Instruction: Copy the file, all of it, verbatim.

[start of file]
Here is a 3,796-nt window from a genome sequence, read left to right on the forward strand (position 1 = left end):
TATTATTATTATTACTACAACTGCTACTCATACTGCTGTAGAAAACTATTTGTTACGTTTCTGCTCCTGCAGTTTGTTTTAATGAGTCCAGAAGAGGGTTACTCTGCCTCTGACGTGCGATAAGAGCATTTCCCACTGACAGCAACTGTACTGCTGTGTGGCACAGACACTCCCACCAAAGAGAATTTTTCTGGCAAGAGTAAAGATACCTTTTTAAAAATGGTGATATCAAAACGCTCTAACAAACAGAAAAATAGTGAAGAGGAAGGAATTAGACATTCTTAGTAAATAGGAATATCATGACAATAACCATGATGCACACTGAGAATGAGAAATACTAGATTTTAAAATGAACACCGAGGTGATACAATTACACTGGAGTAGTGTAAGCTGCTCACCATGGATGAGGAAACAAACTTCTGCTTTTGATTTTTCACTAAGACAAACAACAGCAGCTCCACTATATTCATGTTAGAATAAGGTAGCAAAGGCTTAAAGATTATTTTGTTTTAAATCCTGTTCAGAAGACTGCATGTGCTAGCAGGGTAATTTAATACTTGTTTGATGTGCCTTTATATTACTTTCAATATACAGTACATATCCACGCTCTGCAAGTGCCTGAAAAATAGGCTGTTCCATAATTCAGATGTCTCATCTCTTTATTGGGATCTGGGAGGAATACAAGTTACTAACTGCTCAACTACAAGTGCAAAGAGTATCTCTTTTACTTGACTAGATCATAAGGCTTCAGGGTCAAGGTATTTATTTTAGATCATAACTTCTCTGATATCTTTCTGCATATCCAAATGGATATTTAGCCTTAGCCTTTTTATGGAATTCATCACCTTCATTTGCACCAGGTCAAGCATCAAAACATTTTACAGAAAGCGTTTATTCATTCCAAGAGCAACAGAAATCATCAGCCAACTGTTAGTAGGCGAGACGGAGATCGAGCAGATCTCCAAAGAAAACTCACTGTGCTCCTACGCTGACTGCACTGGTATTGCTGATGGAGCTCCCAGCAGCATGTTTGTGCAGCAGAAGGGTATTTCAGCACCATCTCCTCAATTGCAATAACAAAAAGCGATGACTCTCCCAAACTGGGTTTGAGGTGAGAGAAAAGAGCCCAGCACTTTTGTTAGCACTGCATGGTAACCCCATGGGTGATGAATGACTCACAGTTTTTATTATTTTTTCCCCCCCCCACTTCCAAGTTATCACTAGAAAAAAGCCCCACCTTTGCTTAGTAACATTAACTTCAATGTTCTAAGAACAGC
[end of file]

Here is a 3,796-nt window from a genome sequence, read left to right on the forward strand (position 1 = left end):
TATTATTATTATTACTACAACTGCTACTCATACTGCTGTAGAAAACTATTTGTTACGTTTCTGCTCCTGCAGTTTGTTTTAATGAGTCCAGAAGAGGGTTACTCTGCCTCTGACGTGCGATAAGAGCATTTCCCACTGACAGCAACTGTACTGCTGTGTGGCACAGACACTCCCACCAAAGAGAATTTTTCTGGCAAGAGTAAAGATACCTTTTTAAAAATGGTGATATCAAAACGCTCTAACAAACAGAAAAATAGTGAAGAGGAAGGAATTAGACATTCTTAGTAAATAGGAATATCATGACAATAACCATGATGCACACTGAGAATGAGAAATACTAGATTTTAAAATGAACACCGAGGTGATACAATTACACTGGAGTAGTGTAAGCTGCTCACCATGGATGAGGAAACAAACTTCTGCTTTTGATTTTTCACTAAGACAAACAACAGCAGCTCCACTATATTCATGTTAGAATAAGGTAGCAAAGGCTTAAAGATTATTTTGTTTTAAATCCTGTTCAGAAGACTGCATGTGCTAGCAGGGTAATTTAATACTTGTTTGATGTGCCTTTATATTACTTTCAATATACAGTACATATCCACGCTCTGCAAGTGCCTGAAAAATAGGCTGTTCCATAATTCAGATGTCTCATCTCTTTATTGGGATCTGGGAGGAATACAAGTTACTAACTGCTCAACTACAAGTGCAAAGAGTATCTCTTTTACTTGACTAGATCATAAGGCTTCAGGGTCAAGGTATTTATTTTAGATCATAACTTCTCTGATATCTTTCTGCATATCCAAATGGATATTTAGCCTTAGCCTTTTTATGGAATTCATCACCTTCATTTGCACCAGGTCAAGCATCAAAACATTTTACAGAAAGCGTTTATTCATTCCAAGAGCAACAGAAATCATCAGCCAACTGTTAGTAGGCGAGACGGAGATCGAGCAGATCTCCAAAGAAAACTCACTGTGCTCCTACGCTGACTGCACTGGTATTGCTGATGGAGCTCCCAGCAGCATGTTTGTGCAGCAGAAGGGTATTTCAGCACCATCTCCTCAATTGCAATAACAAAAAGCGATGACTCTCCCAAACTGGGTTTGAGGTGAGAGAAAAGAGCCCAGCACTTTTGTTAGCACTGCATGGTAACCCCATGGGTGATGAATGACTCACAGTTTTTATTATTTTTTCCCCCCCCCACTTCCAAGTTATCACTAGAAAAAAGCCCCACCTTTGCTTAGTAACATTAACTTCAATGTTCTAAGAACAGC